The difference, I believe, is the fact that the US has increasingly veered towards social issues in its civil discourse, even though polls show that people care about the economy and vote on that rather than social issues. I do vote based on social issues, but I do so as a reasonably successful and very lucky, privileged American who had most of the right breaks. I don't know if I'd feel the same way if I'd grown up at the ass end of the system. Deep down we Democrats and those Republicans hate each other because it's all about worldviews and morals - gay rights, women's rights, religion, what makes a real family, when does life begin and how is it that all men are created equal but don't have an equal shot at life?

There is some of that in KMT-DPP political discourse but it doesn't cut quite so deeply. A Taiwanese feminist activist could vote for either party and feel she did the right thing (although I personally feel that the DPP is a better bet for women). A proponent of gay rights could do the same. Religion doesn't even come into it, as I believe is right. The debates aren't about these issues. The one social issue that gets play is national identity, and even that seems to have reached a "let's agree to disagree" sort of detente.

A very intelligent friend of mine said that Taiwan is much better now: "four years ago you would hear something like 外省豬回中國 or 無知南部人****. It's better this time indeed." And I agree - it is better. Things are improving. The two sides ran a reasonably civilized campaign - as much as can be expected from politics - and the overall outcome was one of a mature society, not two angry sides growling at each other. I admire that.

These days, if you throw out either of the above insults you'll get shushed, not cheered on. You can state your views but few will encourage you to just hurl invective with no underlying message. Which is as it should be.

Of course, there are always outliers. There are always a few shouters rather than talkers, in any society. The difference is that in America they seem to have taken over our discourse, whereas in Taiwan they're being told to shoosh so people can get on with the business of electing a leader. They can say what they want, but few will them seriously. Even within the campaign - attacks against Tsai Ying-wen didn't seem to stick ("she's not really Hakka" got shouted down, so did "she's a lesbian!") and while people joke about Ma Ying-jiu, generally the underlying message is that he's weak and ineffective.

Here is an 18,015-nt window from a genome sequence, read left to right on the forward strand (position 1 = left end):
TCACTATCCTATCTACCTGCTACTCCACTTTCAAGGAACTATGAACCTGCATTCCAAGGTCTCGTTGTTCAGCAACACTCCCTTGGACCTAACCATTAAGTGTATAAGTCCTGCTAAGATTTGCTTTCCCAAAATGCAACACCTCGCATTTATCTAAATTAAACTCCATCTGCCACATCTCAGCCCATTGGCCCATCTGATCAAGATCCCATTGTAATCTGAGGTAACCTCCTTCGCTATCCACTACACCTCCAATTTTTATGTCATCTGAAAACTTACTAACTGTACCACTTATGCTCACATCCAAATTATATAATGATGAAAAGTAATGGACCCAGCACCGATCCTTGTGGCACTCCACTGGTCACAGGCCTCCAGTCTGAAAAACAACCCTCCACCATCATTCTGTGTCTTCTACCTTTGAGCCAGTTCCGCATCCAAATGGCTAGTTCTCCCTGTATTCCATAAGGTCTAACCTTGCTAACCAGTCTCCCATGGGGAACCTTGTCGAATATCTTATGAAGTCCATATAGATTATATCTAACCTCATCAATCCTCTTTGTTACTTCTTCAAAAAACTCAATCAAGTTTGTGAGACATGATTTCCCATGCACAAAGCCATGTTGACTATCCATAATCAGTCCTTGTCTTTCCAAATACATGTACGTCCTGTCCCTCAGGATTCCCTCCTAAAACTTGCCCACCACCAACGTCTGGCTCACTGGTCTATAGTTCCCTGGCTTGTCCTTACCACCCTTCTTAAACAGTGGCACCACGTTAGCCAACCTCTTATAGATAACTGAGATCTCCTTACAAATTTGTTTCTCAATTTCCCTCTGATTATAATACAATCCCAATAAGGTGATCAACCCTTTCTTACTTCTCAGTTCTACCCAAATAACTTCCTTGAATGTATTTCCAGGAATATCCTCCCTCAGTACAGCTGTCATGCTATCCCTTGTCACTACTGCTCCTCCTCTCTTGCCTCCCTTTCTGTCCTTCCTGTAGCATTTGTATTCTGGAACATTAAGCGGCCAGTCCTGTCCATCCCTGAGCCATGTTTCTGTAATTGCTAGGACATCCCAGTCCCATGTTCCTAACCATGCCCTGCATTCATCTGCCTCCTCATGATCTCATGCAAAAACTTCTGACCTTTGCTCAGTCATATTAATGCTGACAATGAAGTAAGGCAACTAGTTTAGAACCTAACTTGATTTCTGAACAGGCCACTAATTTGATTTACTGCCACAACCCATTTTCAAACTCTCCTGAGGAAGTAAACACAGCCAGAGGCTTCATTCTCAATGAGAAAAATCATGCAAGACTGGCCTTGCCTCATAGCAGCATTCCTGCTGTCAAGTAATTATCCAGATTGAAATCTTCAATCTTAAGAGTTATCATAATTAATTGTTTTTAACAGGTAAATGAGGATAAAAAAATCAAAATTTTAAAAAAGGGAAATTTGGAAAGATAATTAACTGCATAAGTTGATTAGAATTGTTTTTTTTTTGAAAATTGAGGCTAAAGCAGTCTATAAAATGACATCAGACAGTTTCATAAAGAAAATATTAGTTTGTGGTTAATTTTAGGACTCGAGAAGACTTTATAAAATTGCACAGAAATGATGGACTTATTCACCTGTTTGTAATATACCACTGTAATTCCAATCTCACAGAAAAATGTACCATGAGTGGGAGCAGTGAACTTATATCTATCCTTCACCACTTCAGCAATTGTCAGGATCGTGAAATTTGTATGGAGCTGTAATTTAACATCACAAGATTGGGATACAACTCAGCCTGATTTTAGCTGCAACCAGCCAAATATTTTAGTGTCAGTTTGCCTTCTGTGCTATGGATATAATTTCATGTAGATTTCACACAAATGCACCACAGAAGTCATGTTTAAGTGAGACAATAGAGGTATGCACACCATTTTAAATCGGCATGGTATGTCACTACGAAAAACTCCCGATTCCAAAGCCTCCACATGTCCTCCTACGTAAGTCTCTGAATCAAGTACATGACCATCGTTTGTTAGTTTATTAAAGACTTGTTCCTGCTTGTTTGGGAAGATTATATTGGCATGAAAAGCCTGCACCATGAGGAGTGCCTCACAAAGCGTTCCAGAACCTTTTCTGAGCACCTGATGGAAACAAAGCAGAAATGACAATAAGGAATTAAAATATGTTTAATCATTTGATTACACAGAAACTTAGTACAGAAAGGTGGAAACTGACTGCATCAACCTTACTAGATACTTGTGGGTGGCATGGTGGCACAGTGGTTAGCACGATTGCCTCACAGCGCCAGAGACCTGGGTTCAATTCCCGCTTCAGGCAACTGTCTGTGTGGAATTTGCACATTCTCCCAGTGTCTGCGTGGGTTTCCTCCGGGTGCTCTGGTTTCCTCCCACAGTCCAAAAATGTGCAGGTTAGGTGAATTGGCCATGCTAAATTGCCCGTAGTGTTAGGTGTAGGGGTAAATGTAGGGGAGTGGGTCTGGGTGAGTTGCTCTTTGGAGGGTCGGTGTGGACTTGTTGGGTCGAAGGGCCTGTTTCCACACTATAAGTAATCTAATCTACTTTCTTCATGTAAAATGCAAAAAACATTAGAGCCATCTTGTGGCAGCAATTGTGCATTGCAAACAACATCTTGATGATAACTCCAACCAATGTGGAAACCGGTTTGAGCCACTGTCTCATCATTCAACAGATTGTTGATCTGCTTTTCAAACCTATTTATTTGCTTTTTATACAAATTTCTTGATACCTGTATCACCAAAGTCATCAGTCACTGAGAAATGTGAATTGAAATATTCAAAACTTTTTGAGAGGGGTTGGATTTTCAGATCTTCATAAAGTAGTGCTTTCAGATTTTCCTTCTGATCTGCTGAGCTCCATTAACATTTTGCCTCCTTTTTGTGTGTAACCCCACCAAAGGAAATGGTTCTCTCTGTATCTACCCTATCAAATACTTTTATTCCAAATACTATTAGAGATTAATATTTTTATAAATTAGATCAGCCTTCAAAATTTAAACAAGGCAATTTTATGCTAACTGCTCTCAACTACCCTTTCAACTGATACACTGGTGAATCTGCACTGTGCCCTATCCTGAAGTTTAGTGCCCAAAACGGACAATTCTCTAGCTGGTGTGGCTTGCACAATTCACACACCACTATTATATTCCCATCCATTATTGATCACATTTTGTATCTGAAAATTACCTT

So I look at my home country and I see "elitist", "liberal", "lamestream media", "feminist", "socialist", "terrorist" all used as though they carry the same register. Since when is a "liberal" the same as a "terrorist"? Since a bunch of angry people decided it was. I hear personal insults, attacks, people who believe things like 'if you don't see it my way, then you're just an idiot'.  This is not shushed. This is not put in its proper place at the extreme ends. This is what makes it on TV or gets talked about online. And this is sad.

Back to Taiwan, and sure, people disagree strongly. Someone might think another person's opinion is wrong, but the insults don't come. It would be rare to actually believe that because someone disagrees with you, that they're an idiot. I disagree strongly with my dark blue friend, but she is certainly not an idiot.

I don't feel we Americans grant each other the same respect.

I admire that in Taiwan, people seem to be able to see the difference between a belief and a whole person.

I wish I saw more of that back home. Then again, I also wish the beliefs we were debating weren't ones that are tied so strongly to social values. I wish we could all agree that gay people are people too and deserve equal rights, or that women are, indeed, able to make decisions about their bodies, and get on with the business of debating the economy and foreign policy.

In this way, I could say that America has a lot to learn from Taiwan.



*I am joking, but you knew that